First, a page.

By 1969 Beatles, Stones and soul rip-offs weren't going to cut it anymore (although that didn't stop a lot of records in that vein being released!).
As the title of this group indicated, 'progessive' was where the music was going.
A Whiter Shade of Pale (itself much covered), Beck's Bolero, Rondo and America by the Nice, Soft Machine and Jethro Tull - it was this kind of music that was making the charts.
Organs were becoming more prominent, classical allusions were suddenly acceptable, songs were becoming longer. The kids were 'freaking out'. Although the mop-topped band playing to mini-skirted go-go dancers was a typically 'square' choice of cover image.
And somehow, the guys at Alshire were able to catch some of that on this record.
Against all the odds, this is good, with some really great moments that lift it far above the usual exploito slop. But, compared to any of the bands listed above it suffers from poor production, a certain lack of polish no doubt the result of a lack of money for extra takes, and a strange choice of songs. But when its good, its really good.
There's no point trying to figure out who was in the band. As with the majority of the Alshire catalogue I would guess the identity of the band has been lost. Although if you know, please tell us! There is part of me that would like this to be a Jerry Cole/ Paul 'Mustang' Griffin collaboration.
Proceedings kick off well with a cover of Fleetwood Mac's Albatross. It stays reasonably close to the original and does nothing to upset.
The same could be said for the cover of Rhinoceros's Apricot Brandy. Is there something about Rhinoceros's success in California that I don't know? Why cover a song that only just made it into the US top 40? Again, if anyone can shed any light I'd be grateful.
Next up we have the Sabre Dance by Armenian composer Aram Khachaturian. Its been covered by many rock and jazz bands over the years. I always file it as being slightly in the exotica camp myself, no doubt because of Les Baxter's version. Here it gets the full crazed organ work out which reminds me of The Nice's America. Truly wild stuff, particularly from an exploito record. Cheekily the credits on the record say 'Arr. Al Sherman'. More money in the pocket of exploito king Sherman!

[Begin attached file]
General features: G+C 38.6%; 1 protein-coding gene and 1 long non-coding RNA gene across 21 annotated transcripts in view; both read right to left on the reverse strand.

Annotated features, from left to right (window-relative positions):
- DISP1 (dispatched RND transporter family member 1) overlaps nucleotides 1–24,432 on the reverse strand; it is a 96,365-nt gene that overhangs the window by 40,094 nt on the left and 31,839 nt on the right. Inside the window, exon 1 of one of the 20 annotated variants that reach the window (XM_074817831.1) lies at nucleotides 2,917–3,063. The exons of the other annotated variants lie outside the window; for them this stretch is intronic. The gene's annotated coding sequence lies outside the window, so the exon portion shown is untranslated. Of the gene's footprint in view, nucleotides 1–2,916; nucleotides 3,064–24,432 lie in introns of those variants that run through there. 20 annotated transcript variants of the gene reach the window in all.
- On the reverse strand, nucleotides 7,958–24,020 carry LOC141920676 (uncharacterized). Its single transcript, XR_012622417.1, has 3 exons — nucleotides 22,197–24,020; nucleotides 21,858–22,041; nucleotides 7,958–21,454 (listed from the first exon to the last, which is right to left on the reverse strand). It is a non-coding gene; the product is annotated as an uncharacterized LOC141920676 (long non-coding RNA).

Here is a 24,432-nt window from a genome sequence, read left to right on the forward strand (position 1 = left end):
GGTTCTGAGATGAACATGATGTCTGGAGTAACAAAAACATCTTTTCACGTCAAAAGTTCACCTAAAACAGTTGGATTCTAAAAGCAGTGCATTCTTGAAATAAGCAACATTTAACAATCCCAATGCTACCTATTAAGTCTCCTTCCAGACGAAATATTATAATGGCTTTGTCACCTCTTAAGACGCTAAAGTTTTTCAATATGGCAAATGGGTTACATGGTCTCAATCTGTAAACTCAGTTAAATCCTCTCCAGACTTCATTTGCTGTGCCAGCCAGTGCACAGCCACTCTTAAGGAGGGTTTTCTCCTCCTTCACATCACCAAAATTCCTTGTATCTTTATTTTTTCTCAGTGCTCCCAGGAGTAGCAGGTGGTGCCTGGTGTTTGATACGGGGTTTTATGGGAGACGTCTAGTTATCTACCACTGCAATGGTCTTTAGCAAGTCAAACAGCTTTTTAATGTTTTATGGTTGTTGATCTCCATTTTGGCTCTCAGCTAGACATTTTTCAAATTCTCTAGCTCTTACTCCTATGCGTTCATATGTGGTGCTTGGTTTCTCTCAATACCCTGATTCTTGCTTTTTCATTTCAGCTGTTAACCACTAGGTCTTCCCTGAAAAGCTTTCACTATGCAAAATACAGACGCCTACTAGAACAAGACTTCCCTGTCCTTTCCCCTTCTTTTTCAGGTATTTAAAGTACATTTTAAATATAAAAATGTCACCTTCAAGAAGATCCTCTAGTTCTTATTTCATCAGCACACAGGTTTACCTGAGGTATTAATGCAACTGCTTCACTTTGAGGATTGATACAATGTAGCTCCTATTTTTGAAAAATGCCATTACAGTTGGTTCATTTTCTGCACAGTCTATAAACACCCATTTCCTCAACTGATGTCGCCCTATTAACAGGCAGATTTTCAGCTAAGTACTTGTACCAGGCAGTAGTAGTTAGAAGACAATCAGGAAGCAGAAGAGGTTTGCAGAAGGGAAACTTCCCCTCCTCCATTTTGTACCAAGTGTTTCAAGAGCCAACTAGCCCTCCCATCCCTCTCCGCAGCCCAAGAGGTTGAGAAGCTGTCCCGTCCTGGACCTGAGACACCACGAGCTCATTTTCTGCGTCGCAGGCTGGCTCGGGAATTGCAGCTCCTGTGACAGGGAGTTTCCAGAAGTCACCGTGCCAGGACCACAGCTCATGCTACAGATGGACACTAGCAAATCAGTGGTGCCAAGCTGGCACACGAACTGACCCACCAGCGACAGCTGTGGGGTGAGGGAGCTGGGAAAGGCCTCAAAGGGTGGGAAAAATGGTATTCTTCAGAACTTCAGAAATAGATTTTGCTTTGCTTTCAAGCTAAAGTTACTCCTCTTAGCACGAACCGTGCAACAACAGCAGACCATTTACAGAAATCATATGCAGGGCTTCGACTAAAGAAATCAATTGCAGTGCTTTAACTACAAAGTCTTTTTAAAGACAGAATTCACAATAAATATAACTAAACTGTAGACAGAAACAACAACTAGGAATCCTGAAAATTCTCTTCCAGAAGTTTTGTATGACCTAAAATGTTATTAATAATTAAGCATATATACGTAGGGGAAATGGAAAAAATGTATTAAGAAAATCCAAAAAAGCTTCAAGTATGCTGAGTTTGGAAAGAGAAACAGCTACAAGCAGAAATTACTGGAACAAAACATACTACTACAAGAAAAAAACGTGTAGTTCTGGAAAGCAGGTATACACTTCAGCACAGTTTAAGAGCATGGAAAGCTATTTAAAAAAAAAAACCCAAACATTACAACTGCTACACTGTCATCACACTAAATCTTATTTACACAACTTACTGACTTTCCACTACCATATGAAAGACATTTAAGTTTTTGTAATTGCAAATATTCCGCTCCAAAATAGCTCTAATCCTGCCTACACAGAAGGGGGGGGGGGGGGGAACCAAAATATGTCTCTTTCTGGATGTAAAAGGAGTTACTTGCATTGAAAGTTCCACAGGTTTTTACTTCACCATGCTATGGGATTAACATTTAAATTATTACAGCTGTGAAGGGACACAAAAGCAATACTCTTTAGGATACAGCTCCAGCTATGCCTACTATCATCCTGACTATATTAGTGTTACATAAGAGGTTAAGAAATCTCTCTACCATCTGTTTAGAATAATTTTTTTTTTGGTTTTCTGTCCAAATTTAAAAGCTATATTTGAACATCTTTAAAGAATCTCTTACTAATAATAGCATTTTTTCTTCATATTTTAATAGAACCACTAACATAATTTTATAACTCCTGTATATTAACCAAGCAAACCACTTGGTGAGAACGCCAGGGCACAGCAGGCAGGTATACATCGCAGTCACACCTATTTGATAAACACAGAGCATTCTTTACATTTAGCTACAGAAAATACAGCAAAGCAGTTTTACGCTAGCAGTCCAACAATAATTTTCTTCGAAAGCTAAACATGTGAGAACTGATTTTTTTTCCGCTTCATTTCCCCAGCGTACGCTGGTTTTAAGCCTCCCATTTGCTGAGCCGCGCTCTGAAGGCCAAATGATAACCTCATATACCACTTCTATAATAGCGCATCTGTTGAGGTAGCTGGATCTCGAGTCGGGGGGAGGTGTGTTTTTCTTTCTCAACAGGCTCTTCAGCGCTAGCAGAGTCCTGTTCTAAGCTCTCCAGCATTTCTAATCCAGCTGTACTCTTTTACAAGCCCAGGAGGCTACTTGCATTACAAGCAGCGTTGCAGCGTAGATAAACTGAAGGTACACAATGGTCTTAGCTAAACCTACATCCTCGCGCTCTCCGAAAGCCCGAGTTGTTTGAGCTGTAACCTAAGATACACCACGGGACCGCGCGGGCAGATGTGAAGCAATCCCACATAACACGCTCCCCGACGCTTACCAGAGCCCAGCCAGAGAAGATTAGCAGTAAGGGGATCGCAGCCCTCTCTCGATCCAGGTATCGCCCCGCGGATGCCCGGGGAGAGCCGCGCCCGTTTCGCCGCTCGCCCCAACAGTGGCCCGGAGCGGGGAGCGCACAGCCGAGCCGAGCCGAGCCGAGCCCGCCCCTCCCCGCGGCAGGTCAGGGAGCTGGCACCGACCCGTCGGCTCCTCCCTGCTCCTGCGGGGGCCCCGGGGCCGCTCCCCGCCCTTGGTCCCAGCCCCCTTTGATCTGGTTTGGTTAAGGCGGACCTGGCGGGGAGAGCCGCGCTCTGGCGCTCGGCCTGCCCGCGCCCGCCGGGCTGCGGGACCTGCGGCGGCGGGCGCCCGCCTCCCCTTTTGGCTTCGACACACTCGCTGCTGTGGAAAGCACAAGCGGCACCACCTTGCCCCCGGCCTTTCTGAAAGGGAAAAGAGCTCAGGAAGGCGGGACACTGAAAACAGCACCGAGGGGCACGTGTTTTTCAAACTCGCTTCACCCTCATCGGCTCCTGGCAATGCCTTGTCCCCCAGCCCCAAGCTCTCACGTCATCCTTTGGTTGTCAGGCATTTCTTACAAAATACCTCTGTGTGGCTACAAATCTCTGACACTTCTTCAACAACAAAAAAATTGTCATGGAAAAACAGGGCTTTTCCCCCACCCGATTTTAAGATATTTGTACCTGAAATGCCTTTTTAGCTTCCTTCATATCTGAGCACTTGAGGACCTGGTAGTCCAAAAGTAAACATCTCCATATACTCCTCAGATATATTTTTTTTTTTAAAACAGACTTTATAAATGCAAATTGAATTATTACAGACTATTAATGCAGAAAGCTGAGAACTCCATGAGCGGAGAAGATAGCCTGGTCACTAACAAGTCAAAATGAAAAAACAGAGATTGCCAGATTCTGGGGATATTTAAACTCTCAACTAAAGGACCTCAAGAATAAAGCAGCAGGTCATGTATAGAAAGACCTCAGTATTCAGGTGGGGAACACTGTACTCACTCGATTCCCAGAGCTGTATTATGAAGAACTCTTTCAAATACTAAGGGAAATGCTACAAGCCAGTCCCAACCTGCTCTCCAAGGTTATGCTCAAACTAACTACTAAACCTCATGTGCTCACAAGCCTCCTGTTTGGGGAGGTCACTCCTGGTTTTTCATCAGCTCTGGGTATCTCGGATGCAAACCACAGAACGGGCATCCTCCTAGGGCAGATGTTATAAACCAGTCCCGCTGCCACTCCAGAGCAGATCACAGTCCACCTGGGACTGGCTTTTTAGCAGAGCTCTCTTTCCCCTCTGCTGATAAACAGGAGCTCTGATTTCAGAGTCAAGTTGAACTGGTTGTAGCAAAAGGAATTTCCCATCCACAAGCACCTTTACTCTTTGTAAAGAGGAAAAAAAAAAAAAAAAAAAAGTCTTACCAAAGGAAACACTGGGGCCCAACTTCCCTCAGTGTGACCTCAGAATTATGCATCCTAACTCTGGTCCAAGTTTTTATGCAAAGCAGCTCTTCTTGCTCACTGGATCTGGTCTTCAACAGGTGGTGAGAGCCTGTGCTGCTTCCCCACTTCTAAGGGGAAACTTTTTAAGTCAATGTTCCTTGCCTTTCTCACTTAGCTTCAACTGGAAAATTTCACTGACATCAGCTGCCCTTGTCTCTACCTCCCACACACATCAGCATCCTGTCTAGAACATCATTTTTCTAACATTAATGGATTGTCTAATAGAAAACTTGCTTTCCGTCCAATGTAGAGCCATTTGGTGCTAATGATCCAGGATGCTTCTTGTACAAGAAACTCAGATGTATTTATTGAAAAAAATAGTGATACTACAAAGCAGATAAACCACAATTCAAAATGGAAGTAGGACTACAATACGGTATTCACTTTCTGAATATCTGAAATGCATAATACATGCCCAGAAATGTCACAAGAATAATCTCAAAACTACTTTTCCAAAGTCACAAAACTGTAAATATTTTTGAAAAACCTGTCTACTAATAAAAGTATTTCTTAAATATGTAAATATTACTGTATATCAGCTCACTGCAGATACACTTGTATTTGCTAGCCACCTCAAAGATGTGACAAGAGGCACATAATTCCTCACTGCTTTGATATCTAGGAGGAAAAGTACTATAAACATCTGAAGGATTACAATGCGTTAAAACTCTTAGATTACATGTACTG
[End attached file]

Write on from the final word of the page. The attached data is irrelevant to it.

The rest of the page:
But for the really wild, over the top, in a world of its own, organ mayhem you have to listen to the next track, Mozart's Dilemma. Guaranteed to get your parents hot under the collar, this is exceptional stuff. If I have one criticism it is that the track starts wild, gets wilder and then has nowhere left to go. Great stuff nonetheless. The writing credit on the record for this track attributes it to Martin Huckridge who produced Astro Sounds, as well as a large number of other 101 Strings records.
After that Spaced Out starts in a slightly familiar way. Where have I heard that fazing before? Could it be on the Astro Sounds Beyond the Year 2000 record? I guess Martin brought some of his old tricks with him. This track does just what it says on the tin and sounds like a guitar firing into space.
Side 2 starts of with Hot Shot which is a pedestrian organ, guitar work out which could happily sit alongside any number of early 60s tracks on any number of exploito records, until the guitar solo which is distorted in a wonderfully aggressive way. Shame the backing track isn't better.
Summertime Blues is pretty woeful, so I suggest you don't spend too much time there.
Winter Draws On is a kind of blues thing that, I think, would love to be something along the lines of A Whiter Shade of Pale but just can't. There are some very nice and weird noises in the background, no doubt from Mr Huckridge.
Song Without Words seems familiar somehow. Can anyone help me out?
Finally Peccadillo follows in the footsteps on its predecessor to close the record with some organ guitar bluesy workout action.
As far as exploito records go, this is one of the best and that's not hype!